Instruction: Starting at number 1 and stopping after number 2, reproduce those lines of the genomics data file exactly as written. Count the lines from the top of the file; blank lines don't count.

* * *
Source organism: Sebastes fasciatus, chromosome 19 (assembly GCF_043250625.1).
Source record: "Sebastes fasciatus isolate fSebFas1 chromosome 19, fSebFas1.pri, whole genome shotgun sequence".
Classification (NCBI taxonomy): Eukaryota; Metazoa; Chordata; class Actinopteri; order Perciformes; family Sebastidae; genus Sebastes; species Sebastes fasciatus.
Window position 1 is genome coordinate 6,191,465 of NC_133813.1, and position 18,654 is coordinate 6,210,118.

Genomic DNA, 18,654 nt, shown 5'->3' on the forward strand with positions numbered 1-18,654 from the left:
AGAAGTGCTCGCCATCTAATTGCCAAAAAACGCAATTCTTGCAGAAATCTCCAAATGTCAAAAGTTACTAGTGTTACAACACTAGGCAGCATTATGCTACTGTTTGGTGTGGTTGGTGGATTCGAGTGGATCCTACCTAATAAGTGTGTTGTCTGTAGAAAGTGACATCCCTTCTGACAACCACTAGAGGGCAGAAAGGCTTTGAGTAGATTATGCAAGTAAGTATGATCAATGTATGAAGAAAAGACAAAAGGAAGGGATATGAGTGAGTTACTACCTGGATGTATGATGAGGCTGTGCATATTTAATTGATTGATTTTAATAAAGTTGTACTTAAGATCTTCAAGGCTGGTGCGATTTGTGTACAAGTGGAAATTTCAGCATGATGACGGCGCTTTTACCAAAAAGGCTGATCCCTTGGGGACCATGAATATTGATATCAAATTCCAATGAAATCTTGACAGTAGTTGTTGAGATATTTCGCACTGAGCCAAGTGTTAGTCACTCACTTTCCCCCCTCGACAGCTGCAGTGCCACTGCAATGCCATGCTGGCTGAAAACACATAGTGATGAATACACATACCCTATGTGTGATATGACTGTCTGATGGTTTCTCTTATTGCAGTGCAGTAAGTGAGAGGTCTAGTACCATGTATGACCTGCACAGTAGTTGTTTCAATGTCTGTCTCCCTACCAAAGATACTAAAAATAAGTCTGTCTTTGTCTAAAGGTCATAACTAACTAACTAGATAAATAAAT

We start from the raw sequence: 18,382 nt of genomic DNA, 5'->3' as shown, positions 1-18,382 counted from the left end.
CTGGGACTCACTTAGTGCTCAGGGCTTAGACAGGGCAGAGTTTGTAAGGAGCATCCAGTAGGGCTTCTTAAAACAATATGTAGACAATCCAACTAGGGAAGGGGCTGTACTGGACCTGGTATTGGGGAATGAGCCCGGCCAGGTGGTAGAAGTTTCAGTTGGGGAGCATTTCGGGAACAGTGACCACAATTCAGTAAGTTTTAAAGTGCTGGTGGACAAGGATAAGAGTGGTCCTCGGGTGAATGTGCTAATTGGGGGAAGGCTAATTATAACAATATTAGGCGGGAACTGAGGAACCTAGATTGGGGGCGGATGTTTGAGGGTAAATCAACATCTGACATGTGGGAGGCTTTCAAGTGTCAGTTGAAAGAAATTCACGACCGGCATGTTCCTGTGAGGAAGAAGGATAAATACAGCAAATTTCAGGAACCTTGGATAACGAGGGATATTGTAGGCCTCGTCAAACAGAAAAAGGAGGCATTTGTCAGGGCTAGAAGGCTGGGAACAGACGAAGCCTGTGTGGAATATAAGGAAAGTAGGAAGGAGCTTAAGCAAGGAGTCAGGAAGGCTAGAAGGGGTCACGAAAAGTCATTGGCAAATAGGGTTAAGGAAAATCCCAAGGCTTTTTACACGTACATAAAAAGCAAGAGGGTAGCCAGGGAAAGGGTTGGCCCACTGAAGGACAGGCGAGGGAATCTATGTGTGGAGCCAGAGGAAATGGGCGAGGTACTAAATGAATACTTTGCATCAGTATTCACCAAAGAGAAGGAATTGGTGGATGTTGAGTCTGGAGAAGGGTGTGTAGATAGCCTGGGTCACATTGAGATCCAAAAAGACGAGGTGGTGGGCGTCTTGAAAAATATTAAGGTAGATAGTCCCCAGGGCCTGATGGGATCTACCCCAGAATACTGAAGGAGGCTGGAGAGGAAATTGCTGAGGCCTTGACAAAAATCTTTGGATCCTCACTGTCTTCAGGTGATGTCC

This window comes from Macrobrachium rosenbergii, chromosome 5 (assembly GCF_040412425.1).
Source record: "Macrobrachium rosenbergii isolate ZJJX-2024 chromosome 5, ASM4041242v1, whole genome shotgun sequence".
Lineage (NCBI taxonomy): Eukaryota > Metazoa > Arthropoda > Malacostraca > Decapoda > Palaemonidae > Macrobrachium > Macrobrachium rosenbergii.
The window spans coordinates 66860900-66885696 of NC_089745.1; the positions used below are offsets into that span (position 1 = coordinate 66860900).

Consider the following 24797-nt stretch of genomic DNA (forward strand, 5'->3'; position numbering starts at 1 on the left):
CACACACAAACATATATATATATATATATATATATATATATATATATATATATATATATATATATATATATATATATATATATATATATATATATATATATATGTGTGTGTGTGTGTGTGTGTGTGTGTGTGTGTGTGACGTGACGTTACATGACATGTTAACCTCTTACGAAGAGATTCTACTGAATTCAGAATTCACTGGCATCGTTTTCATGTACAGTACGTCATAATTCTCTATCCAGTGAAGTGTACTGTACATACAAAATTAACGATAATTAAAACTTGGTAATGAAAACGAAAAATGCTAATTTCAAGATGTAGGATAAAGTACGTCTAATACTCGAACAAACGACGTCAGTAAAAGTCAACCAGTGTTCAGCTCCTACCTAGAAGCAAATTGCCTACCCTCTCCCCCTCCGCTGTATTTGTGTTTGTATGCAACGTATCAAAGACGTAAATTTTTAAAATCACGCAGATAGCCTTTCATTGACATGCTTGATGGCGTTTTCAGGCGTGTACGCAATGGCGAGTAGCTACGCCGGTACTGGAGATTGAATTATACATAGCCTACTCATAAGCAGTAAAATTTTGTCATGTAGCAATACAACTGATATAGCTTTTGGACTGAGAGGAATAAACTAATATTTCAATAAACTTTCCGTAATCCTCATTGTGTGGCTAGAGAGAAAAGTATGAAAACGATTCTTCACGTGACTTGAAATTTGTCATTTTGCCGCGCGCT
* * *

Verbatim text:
Source organism: Sebastes fasciatus, chromosome 19 (assembly GCF_043250625.1).
Source record: "Sebastes fasciatus isolate fSebFas1 chromosome 19, fSebFas1.pri, whole genome shotgun sequence".